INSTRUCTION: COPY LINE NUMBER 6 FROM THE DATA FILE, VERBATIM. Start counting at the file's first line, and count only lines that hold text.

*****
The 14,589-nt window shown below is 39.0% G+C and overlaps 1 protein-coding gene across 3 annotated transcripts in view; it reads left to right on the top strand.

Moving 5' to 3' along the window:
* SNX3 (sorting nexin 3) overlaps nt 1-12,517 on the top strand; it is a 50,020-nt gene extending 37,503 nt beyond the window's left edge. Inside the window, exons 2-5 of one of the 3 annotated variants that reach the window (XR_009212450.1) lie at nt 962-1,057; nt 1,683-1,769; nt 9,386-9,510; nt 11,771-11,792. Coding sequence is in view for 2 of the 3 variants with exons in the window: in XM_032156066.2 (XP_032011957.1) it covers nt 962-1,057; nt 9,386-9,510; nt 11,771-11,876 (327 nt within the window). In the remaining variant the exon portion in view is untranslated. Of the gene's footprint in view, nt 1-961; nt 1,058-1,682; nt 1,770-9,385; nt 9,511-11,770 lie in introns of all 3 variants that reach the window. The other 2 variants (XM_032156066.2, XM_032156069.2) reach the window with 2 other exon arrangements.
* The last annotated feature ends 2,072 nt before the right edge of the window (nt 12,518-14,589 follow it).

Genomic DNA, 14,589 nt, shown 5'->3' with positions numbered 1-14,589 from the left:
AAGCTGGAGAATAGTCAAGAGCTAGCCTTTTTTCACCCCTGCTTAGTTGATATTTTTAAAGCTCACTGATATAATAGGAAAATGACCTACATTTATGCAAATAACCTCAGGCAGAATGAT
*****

AAGCTGGAGAATAGTCAAGAGCTAGCCTTTTTTCACCCCTGCTTAGTTGATATTTTTAAAGCTCACTGATATAATAGGAAAATGACCTACATTTATGCAAATAACCTCAGGCAGAATGAT